Plastic waste: An environmental bane Malaysia is unloading

Plastic waste: An environmental bane Malaysia is unloading

Plastic pollution is one of the biggest problems facing the world today.

Even though plastic has many valuable uses, people tend to become addicted to single-use plastic, which can cause terrible environmental consequences.

According to the United Nations, one million plastic drinking bottles are being purchased every minute around the world, while up to five trillion single-use plastic bags are used worldwide every year.

In total, half of all plastic materials produced are designed to be used only once and then, thrown away.

Researchers also estimate that more than 8.3 billion tonnes of plastic had been produced since the early 1950s and about 60% of that plastic has ended up in either a landfill or the natural environment.

Today, we have another problem. We can see that plastic waste being burned on roadsides, which is dangerous as some of the plastic may contain chlorine, which is carcinogenic and could cause cancer.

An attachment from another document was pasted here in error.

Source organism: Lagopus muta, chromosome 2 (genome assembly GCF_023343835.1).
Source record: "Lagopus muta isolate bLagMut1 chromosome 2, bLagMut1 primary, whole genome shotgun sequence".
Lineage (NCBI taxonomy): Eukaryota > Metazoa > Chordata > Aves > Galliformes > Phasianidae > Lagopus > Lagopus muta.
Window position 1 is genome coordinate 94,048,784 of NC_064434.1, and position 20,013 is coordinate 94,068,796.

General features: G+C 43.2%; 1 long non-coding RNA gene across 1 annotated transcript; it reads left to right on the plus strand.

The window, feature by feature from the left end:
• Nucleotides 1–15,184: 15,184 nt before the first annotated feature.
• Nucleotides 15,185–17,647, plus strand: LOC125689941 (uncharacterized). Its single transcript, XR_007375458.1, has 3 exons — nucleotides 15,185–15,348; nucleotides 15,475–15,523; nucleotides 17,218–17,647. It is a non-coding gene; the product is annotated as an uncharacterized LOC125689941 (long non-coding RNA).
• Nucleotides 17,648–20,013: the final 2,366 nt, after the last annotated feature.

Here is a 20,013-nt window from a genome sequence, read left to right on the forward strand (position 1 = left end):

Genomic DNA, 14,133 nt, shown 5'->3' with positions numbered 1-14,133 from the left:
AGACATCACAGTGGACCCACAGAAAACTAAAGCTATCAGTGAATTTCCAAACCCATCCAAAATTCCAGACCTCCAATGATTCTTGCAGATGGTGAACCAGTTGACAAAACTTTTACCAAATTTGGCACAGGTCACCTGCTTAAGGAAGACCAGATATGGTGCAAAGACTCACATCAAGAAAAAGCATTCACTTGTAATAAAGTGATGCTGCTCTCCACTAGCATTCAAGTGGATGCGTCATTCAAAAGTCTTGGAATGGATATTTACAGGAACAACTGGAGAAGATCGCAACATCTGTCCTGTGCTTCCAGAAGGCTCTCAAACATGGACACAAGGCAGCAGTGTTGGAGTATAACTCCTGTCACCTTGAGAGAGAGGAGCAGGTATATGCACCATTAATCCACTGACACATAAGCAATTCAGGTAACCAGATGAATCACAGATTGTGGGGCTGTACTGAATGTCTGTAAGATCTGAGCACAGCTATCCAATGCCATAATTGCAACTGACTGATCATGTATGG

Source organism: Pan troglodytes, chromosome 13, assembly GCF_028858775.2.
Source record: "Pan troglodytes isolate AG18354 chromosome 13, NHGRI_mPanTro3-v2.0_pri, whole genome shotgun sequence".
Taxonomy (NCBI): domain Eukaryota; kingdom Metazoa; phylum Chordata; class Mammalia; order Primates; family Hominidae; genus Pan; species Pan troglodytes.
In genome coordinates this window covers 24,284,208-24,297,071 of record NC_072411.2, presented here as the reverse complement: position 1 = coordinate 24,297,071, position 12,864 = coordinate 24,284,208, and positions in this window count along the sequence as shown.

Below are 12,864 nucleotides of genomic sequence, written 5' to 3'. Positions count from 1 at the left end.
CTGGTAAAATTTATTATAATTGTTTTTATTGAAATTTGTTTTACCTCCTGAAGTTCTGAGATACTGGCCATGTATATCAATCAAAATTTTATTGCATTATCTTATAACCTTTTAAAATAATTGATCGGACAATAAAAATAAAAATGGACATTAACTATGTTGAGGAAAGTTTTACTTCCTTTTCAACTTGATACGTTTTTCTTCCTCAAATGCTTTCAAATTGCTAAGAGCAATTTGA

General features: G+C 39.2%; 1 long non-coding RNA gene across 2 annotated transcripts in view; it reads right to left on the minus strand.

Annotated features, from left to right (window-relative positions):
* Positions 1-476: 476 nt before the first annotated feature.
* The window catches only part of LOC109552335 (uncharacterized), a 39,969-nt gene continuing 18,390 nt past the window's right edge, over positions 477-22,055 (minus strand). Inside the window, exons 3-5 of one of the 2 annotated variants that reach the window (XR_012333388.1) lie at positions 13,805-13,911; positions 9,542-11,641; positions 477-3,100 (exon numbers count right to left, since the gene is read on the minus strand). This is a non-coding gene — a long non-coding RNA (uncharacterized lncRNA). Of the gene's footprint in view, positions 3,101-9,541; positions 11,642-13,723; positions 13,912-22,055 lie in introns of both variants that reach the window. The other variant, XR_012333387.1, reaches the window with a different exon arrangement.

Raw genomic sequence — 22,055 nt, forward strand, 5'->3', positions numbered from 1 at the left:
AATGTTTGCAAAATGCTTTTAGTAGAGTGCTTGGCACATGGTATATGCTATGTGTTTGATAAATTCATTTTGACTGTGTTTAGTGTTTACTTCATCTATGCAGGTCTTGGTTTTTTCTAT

After China banned the import of plastic in 2017, Malaysia began buying discarded plastic from China’s former exporters, including the US, UK and Australia. Illegal recycling factories in Jenjarom quickly seized the opportunity to get rid of the waste, with many of them either burying or burning scraps.

In addition, 872,797 tonnes of plastic waste was imported into our country in 2018 since China banned the import of plastic waste.

On Monday, Britain agreed to take back 42 containers of plastic waste illegally exported to Malaysia as several Asian nations push back against becoming the world’s rubbish dump.

Malaysia’s Energy, Science, Technology, Environment and Climate Change Minister Yeo Bee Yin praised the “highly commendable” move by London.

“This cooperation signifies a recognition that plastic pollution is a global issue which requires commitment from various countries to address the problem,” she said in a statement.

Up to 3,000 tonnes of rubbish from Malaysia will soon be returned to the UK, US, Japan, China, Canada, Australia, the Netherlands, Germany, Saudi Arabia, Singapore, Bangladesh, Norway and France in the future.

Fifi Harteeny Marzuki is a journalist with The Leaders Online